Posted at Small Footprint Fridays
Posted at Small Footprint Fridays
I’m over at The Creative Mama today talking about gardening with kids, one of my favorite spring projects. From the post:
I may never be a teacher, in the traditional classroom sense, but I love to teach my kids through our daily experiences, particularly those in the outdoors. I often find that I learn right alongside them.
So when it’s time to plan our garden, I dig out the seed catalogs and get my children involved. At just 3 and 6, they have been helping me in the garden for all of their short lives.
Click here to read the rest and share with me how you include your kids in your gardening activities!
I finally feel like we’ve moved successfully from conventional products to eco-friendly products in our lawn and garden. The icing on the cake was finding a safe way to control our weeds:
So the good news is that you don’t need a big bottle of Roundup to kill weeds particularly because I’m not convinced on any level that Roundup is safe. For example, scientists in France evaluated the toxicity of Roundup on fetal umbilical cord cells. They found that every formulation of Roundup caused total cell death within 24 hours. And they weren’t even testing with agricultural levels of Roundup, they were using levels that would be found in food or feed. Roundup has also been linked to non-Hodgkin’s lymphoma. If you think you are safe using it in your yard, did you know that it’s half-life is at least 47 days? It also contaminates surface waters and is not readily broken down by sunlight or water. Scary stuff, just say no. Promise you, EcoSmart works just as well. If I get one reader to stop using Roundup, I’ll feel better 🙂
A couple years ago we ditched the Round Up and chemical filled fertilizer for more eco-friendly alternatives. It has taken some time to figure out how to maintain our lawn without chemicals but this summer we’ve found some great methods that are doing the job. I know it would be more eco-friendly not to have a lawn at all but we have two young children who love to run barefoot through it. It doesn’t take any more effort than conventional methods to have a safer, eco-friendly lawn.
Using these methods, we’ve saved money on our water bills and have a safe lawn that I feel totally comfortable having my children play on. For more tips, I highly recommend checking out SafeLawns.org.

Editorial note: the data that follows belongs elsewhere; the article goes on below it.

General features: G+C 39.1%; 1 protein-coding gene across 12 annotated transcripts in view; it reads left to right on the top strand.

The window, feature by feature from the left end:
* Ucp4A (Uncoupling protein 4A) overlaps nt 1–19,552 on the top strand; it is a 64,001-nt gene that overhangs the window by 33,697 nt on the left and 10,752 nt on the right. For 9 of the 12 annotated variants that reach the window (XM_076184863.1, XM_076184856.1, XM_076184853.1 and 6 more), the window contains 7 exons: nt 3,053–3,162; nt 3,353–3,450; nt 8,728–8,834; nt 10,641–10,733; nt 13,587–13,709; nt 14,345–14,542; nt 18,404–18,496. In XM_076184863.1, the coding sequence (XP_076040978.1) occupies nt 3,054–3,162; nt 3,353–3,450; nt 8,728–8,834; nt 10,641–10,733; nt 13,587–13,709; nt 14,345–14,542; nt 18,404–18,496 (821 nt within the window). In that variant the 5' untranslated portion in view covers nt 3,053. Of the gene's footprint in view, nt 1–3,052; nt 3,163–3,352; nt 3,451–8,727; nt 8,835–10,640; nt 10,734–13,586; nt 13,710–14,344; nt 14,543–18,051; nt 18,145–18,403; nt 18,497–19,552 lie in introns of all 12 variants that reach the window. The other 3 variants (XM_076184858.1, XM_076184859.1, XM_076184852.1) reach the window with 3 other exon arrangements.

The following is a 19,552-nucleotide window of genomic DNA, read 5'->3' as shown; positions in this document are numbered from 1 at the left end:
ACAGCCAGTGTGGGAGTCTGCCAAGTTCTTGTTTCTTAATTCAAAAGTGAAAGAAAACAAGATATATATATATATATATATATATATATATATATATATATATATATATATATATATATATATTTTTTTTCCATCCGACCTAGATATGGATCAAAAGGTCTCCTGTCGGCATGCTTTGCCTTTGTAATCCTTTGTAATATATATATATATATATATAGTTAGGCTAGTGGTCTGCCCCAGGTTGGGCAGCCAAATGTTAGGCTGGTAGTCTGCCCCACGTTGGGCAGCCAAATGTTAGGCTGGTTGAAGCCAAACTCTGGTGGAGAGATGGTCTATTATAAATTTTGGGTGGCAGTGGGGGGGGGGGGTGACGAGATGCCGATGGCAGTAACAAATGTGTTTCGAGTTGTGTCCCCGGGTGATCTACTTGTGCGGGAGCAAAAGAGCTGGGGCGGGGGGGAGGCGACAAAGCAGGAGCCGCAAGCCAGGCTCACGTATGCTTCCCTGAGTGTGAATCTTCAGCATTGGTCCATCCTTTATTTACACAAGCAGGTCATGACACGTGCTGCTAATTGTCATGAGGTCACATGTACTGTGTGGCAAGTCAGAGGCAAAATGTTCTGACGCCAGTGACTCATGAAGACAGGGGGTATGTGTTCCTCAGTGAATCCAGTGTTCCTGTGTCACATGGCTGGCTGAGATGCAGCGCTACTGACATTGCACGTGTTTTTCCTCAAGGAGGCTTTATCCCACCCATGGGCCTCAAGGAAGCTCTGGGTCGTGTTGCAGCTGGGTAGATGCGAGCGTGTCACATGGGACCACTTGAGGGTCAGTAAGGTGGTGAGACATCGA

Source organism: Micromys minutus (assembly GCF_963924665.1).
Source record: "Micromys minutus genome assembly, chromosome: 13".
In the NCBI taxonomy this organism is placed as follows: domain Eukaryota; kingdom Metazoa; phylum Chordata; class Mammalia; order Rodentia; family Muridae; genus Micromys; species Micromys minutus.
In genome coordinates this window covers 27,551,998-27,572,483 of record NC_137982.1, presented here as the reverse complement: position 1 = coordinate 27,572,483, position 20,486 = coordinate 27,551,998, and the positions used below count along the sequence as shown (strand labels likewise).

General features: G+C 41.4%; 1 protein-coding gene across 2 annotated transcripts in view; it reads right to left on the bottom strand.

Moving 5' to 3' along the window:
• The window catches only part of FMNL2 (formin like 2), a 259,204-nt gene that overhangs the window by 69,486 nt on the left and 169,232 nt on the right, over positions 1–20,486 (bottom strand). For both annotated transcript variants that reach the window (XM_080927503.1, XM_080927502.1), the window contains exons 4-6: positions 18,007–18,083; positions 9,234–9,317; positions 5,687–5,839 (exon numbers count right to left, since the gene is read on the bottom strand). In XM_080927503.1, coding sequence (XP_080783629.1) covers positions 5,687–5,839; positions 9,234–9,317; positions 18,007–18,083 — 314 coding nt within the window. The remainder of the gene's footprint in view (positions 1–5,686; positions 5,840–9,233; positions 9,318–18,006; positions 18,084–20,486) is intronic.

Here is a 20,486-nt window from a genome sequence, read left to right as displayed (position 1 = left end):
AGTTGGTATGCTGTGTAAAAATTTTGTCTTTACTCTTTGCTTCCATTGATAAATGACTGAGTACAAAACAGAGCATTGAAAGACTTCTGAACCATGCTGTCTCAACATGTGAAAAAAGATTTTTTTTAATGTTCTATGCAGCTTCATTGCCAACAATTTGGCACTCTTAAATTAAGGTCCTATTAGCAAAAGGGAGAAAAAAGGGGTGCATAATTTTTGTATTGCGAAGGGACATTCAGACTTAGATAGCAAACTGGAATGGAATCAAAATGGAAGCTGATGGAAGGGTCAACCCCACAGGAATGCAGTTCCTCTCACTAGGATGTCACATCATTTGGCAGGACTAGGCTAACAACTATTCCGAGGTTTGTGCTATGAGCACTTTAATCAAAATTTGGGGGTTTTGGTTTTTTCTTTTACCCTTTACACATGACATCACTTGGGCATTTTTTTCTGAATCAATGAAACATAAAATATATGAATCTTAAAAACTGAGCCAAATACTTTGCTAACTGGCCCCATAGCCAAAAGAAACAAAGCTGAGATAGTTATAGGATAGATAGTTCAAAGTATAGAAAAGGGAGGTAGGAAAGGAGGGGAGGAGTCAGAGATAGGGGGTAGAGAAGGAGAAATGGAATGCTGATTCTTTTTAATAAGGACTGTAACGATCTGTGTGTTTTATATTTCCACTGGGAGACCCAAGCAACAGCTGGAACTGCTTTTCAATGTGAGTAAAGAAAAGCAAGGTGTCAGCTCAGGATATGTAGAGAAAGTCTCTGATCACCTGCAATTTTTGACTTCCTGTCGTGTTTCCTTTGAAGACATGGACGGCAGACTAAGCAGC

Check in tomorrow for tips to keep your garden beds organic AND weed-free!
This is part of the Healthy Child Blog Carnival – an effort by Healthy Child Healthy World to help inspire a movement to protect children from harmful chemicals. For great posts from other green mamas, check some of them out!
Spring is slowing making its way through the Northwest and I’m getting excited to plant my vegetable garden. Depending on where you live and what you are planting, you may have already started planting. I generally plant starts so I likely won’t plant anything for another couple weeks. Last year, I didn’t get anything in the ground until the end of May (which was a little late) but I ended up having a great garden anyway!
If you’ve never had a vegetable garden, I highly recommend that you start one this summer – it’s easy and a great project to do with your kids.
CONTAINER AND LOCATION
It can be as easy as using a pot for one tomato plant or you can buy or build raised beds. The first summer that I grew anything, it was one tomato plant in a pot . The next summer, my husband built me a raised bed for Mother’s Day. Raised beds can be as small or large as you have space for. Ours is long and narrow – 3 x 11 – between the edge of our grass and the fence. Often, the container where you keep your vegetables will be highly influenced by the location you have available with LOTS of sun – preferably 6-8 hours a day.
Once you choose a container and location, start with some great soil. We have a compost bin that we stock all year just to use when planting our vegetable garden. If you don’t have a compost bin, you can purchase compost and/or soil mixes to use.
One of my favorite things about my garden is experimenting. I am NOT a gardener and I don’t have a green thumb. I just try new things each year to figure out what works and what doesn’t. The first summer I learned that we eat way more cherry tomatoes than plum tomatoes. Last summer I planted more celery than we could eat. I couldn’t give away all the jalapeno peppers we had and I planted beans and peas way too late to get anything out of them. When choosing vegetables to plant, choose ones that you and your kids will eat. Tomatoes, cucumbers, and zucchini are all easy to grow and you’ll get LOTS of them – with just one plant. Talk to the growers at the local nursery or farmer’s market – they are a wealth of information about the different varities of every vegetable.
I tend to kill anything that isn’t automatically watered so we put a drip system in our raised bed. It was inexpensive and easy to hook up through our automatic watering system. You could also use a soaker hose or just get out there and manually water every day.